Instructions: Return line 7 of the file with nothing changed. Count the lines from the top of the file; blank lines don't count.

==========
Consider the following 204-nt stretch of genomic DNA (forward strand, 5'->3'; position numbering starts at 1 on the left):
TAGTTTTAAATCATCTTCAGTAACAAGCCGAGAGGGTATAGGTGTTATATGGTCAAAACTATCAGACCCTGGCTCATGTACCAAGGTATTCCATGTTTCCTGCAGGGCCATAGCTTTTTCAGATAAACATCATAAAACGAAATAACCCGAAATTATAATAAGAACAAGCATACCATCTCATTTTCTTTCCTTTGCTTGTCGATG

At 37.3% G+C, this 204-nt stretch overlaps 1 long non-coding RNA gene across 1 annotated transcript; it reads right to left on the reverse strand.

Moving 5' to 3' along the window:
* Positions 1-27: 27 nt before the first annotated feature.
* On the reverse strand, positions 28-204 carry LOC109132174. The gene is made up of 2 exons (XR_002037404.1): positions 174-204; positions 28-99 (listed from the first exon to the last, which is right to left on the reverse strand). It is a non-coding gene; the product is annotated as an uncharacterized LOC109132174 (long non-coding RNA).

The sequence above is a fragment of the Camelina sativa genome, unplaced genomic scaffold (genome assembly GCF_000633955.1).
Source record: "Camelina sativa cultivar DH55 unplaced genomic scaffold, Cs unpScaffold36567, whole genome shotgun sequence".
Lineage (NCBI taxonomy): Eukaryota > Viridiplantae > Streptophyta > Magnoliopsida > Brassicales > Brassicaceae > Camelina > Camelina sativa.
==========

The sequence above is a fragment of the Camelina sativa genome, unplaced genomic scaffold (genome assembly GCF_000633955.1).